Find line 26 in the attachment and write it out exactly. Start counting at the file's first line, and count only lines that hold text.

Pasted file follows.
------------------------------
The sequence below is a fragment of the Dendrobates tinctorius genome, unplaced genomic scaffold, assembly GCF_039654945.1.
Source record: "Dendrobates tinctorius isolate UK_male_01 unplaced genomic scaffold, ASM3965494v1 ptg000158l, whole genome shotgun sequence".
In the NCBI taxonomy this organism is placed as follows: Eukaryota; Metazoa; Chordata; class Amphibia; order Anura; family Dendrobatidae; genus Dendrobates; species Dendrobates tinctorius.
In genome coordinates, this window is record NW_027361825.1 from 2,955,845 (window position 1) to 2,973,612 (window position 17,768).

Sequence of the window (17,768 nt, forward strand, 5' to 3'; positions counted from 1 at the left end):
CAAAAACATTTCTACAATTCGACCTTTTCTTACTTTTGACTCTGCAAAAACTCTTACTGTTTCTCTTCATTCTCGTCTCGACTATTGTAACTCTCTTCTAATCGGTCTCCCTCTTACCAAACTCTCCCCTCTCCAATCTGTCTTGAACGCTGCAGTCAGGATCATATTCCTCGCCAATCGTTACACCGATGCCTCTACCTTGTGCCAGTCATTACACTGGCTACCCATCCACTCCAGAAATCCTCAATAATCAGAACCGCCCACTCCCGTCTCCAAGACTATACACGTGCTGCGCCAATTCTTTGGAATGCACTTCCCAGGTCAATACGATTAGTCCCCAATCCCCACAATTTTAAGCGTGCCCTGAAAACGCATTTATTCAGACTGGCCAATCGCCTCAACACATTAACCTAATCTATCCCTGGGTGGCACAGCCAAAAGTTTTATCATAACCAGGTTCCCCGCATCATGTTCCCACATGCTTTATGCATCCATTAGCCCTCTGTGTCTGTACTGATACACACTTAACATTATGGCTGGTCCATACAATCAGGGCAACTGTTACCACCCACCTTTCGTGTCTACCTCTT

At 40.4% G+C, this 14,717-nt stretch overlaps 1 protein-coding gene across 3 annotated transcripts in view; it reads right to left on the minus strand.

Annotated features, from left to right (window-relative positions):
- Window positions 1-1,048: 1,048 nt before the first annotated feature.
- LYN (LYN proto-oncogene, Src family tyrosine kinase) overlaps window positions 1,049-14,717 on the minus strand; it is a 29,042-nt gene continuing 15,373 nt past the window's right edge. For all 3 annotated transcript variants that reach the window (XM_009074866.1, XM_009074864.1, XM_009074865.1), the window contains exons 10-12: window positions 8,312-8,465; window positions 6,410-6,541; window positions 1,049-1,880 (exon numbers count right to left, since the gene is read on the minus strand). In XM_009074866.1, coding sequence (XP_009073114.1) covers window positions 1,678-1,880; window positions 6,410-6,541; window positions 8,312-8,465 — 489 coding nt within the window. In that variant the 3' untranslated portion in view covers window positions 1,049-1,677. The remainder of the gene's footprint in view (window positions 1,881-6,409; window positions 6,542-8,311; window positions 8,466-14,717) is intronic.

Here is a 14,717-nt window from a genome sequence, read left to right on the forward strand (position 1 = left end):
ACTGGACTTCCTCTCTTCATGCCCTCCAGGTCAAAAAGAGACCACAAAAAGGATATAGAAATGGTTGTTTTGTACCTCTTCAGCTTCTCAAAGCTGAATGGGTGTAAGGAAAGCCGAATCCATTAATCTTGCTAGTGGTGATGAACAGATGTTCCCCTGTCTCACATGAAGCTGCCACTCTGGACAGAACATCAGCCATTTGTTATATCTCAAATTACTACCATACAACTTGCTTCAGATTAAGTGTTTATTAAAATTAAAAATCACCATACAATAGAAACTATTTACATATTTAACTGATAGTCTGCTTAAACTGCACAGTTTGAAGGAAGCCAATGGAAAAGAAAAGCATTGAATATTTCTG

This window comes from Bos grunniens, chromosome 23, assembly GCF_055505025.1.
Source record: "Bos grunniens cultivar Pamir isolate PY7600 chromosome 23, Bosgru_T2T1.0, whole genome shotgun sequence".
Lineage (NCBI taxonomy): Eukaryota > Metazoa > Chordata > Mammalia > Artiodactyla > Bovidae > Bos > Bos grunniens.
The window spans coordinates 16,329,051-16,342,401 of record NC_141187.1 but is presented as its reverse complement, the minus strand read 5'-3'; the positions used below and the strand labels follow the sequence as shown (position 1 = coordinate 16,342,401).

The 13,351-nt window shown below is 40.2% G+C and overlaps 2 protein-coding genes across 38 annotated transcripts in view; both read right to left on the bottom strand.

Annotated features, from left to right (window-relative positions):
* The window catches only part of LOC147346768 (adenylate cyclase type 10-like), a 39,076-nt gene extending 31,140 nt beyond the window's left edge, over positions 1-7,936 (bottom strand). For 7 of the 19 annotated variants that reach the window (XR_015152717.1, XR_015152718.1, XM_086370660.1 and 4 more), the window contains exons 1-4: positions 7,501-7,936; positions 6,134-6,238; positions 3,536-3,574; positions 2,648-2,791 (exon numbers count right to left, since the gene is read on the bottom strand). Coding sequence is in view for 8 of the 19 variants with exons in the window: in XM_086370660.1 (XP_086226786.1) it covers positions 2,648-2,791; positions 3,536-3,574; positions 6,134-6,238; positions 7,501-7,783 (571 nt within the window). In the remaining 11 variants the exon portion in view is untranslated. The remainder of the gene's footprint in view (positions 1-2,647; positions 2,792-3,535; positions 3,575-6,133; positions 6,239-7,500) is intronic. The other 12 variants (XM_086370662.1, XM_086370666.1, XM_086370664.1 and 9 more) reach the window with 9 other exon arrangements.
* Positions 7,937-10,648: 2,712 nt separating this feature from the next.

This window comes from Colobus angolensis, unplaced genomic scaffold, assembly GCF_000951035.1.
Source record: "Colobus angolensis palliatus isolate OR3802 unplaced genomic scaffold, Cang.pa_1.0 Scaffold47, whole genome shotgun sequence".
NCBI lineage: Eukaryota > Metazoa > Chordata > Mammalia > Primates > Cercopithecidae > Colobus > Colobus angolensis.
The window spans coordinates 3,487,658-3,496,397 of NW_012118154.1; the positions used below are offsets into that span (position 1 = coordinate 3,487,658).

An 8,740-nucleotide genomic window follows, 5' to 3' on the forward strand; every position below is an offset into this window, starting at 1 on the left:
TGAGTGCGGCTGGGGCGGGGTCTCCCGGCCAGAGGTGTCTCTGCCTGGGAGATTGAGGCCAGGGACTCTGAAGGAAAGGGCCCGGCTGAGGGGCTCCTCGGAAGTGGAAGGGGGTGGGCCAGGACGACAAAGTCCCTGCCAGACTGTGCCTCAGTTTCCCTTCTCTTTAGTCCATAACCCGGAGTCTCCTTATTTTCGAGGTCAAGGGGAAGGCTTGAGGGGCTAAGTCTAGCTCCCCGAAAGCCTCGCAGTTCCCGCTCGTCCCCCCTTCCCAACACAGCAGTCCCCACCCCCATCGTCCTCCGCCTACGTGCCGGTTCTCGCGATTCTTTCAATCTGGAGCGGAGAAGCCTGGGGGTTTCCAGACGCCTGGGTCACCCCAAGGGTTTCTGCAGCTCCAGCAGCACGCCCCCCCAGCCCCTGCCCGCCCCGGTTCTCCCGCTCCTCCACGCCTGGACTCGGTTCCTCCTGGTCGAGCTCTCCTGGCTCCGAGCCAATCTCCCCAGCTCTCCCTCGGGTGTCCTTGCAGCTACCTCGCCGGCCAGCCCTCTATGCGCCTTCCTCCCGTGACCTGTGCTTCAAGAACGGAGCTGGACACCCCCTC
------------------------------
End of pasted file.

TGAGTGCGGCTGGGGCGGGGTCTCCCGGCCAGAGGTGTCTCTGCCTGGGAGATTGAGGCCAGGGACTCTGAAGGAAAGGGCCCGGCTGAGGGGCTCCTCGGAAGTGGAAGGGGGTGGGCCAGGACGACAAAGTCCCTGCCAGACTGTGCCTCAGTTTCCCTTCTCTTTAGTCCATAACCCGGAGTCTCCTTATTTTCGAGGTCAAGGGGAAGGCTTGAGGGGCTAAGTCTAGCTCCCCGAAAGCCTCGCAGTTCCCGCTCGTCCCCCCTTCCCAACACAGCAGTCCCCACCCCCATCGTCCTCCGCCTACGTGCCGGTTCTCGCGATTCTTTCAATCTGGAGCGGAGAAGCCTGGGGGTTTCCAGACGCCTGGGTCACCCCAAGGGTTTCTGCAGCTCCAGCAGCACGCCCCCCCAGCCCCTGCCCGCCCCGGTTCTCCCGCTCCTCCACGCCTGGACTCGGTTCCTCCTGGTCGAGCTCTCCTGGCTCCGAGCCAATCTCCCCAGCTCTCCCTCGGGTGTCCTTGCAGCTACCTCGCCGGCCAGCCCTCTATGCGCCTTCCTCCCGTGACCTGTGCTTCAAGAACGGAGCTGGACACCCCCTC